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The Hidden Trap of Icon Driven Model Railroad Design

Updated: Feb 10, 2023


Who wouldn't love to model this grain elevator in Farmersville, IL? The next town has one just as cool, as does the next. However, as interesting as they are, they are just one element of the overall landscape. Overemphasizing how often icons such as this are represented can detract from the look of your layout as a whole.


We pick our themes to model because there is something about them we find interesting. If there wasn’t, we wouldn’t model them!


Often, however, what we find appealing, whether it be an individual scene or region as a whole, can be subtle and we aren’t totally aware of what’s drawing us in. …..and that can open a Pandora’s Box that keeps us from attaining what we ultimately are trying to achieve. By not having that awareness we run the risk that what we build won’t end up looking like what we had in our mind’s eye.


What often happens is the modeler slips into what I call “icon driven design”. By that I mean letting a (always too long) list of cool features declare mutiny and hold the entire design process hostage. A stretch of right-of-way will have a host of interesting features. For example a depot, a viaduct, a specific industry, a massive roundhouse. We tend to get overly drawn in to those, the shiny baubles if you will. We focus on the icons and lose sight of everything else. Design then becomes an exercise in finding a way to take that overreaching, too long, list of “must have” iconic features and trying to find a way to squeeze them in.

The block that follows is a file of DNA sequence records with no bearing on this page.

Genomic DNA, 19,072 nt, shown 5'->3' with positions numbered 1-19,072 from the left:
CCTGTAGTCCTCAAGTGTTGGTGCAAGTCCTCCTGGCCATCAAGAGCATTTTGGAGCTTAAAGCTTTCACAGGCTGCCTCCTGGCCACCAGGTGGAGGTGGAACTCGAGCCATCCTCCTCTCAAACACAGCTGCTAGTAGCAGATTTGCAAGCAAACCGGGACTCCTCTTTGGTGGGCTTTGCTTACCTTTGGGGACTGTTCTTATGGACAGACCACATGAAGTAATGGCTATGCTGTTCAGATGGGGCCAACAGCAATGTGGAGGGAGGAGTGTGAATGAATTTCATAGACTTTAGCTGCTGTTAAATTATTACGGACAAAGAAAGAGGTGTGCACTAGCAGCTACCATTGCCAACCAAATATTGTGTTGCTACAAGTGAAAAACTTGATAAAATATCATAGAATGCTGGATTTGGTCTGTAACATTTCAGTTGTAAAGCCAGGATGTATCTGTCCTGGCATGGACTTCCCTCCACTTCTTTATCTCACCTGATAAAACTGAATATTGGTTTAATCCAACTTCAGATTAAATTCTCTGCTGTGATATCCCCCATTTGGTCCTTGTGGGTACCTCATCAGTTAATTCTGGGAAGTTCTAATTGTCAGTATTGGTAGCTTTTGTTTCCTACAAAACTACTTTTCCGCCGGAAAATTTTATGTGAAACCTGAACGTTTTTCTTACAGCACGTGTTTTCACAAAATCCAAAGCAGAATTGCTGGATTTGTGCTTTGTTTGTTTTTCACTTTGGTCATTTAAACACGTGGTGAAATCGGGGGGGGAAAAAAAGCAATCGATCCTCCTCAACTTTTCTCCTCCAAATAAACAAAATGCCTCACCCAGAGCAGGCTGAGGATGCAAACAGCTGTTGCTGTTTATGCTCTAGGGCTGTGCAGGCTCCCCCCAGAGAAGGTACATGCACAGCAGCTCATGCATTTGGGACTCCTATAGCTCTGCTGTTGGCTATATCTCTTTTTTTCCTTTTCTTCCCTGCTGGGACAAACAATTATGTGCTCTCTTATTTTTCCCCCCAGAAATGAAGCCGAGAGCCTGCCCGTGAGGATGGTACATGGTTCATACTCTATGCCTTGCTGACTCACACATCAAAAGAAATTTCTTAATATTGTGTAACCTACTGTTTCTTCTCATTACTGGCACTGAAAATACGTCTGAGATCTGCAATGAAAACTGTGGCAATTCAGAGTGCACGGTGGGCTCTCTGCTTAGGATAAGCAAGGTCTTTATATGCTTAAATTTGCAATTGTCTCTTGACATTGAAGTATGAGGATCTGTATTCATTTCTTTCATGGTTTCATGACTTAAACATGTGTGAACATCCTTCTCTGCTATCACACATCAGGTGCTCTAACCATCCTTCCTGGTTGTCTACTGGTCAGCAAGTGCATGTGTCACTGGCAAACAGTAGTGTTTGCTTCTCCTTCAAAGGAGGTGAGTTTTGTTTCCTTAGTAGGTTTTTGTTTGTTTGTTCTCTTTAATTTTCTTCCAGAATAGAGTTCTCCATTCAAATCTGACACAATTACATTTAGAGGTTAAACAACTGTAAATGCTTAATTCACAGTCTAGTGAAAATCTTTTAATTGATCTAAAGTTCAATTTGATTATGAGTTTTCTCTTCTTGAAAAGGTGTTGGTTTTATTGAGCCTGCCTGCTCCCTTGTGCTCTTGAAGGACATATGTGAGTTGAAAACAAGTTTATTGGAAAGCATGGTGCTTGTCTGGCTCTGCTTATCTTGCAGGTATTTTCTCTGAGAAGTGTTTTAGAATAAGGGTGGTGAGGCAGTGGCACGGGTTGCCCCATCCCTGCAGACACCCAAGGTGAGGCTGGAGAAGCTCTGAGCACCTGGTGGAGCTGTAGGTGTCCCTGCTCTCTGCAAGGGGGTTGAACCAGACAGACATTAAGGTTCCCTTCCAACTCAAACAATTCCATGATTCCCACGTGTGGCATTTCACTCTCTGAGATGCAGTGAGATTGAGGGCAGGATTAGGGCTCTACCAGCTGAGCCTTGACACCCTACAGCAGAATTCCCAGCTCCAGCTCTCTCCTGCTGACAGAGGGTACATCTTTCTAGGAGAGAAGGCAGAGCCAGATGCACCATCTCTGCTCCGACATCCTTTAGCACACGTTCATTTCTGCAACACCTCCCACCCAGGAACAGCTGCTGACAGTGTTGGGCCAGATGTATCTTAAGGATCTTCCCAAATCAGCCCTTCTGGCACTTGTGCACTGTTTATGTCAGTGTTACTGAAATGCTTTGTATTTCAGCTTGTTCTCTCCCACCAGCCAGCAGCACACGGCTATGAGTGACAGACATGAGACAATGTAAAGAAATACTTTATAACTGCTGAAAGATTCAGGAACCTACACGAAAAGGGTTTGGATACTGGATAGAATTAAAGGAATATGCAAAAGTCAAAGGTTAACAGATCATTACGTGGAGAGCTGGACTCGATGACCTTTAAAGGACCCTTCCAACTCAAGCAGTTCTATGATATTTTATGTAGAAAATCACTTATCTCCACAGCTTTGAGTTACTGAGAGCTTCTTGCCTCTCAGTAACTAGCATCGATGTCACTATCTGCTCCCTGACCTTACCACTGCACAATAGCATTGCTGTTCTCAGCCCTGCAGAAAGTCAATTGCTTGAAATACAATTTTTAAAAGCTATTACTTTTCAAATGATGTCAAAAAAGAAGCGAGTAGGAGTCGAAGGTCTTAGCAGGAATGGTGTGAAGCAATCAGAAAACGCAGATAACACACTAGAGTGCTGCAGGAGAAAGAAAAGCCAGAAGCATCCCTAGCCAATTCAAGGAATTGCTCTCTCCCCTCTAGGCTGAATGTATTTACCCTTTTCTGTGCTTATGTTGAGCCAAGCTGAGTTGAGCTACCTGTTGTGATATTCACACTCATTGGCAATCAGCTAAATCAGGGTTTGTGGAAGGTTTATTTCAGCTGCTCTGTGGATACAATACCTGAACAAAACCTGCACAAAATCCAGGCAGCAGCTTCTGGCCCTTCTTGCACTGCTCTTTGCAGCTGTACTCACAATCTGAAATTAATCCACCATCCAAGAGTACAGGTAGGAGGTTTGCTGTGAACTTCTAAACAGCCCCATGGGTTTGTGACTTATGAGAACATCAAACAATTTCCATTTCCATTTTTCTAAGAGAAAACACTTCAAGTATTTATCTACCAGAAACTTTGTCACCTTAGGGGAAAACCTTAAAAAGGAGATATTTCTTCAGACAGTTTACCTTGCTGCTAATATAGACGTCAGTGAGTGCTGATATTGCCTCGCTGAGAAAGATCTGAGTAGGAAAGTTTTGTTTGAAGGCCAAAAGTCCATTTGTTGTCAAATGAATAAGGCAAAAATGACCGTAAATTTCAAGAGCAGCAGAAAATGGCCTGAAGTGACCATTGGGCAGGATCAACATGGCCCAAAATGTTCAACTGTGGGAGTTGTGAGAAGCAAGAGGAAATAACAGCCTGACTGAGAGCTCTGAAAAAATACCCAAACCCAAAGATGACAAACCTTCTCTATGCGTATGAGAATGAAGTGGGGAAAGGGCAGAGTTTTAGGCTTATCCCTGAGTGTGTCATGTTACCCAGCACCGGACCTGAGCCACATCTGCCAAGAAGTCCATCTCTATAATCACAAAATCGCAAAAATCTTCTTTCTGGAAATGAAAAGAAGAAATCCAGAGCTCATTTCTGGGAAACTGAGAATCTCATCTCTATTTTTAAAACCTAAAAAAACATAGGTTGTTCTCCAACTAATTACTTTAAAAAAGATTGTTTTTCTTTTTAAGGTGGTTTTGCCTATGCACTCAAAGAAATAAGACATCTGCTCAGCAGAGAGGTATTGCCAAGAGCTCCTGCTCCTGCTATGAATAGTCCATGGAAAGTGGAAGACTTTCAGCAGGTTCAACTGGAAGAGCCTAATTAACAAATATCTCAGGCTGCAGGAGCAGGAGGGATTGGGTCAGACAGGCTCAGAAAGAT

Bit by bit corners are cut. We reduce the curve radius more than we should. We drop from #6 turnouts to #4’s and go on Google to see if they make #3’s (they do if you’re curious). The space between towns is cut to just a few feet. Finally, victory! We found a way to squeeze it all in. Except it’s a case of winning all of the battles and losing the war. The layout doesn’t look like what we had in mind and may not operate reliably because of all of the corners that were cut.


The hidden land mine was this: Instead of focusing on/looking at the scene in its entirety, we focused too much on the individual pieces, the icons. It’s a type of tunnel vision.